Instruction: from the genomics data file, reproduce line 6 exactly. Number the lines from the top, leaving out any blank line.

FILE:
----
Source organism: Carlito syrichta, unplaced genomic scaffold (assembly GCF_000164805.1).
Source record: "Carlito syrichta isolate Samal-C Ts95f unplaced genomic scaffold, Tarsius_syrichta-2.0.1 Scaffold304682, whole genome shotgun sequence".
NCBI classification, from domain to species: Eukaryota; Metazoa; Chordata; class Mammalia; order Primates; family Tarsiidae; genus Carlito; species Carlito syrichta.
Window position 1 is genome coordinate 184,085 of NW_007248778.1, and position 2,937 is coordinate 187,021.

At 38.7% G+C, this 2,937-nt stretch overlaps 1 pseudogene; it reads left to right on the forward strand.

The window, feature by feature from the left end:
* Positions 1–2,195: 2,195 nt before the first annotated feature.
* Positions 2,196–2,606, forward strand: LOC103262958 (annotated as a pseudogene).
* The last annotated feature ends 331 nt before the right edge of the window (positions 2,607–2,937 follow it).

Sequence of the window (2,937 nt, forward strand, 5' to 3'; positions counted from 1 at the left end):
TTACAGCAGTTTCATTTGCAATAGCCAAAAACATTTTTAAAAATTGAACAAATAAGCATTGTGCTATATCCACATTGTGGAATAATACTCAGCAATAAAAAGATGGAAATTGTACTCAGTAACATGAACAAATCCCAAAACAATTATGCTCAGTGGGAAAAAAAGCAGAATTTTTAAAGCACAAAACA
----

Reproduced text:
The window, feature by feature from the left end: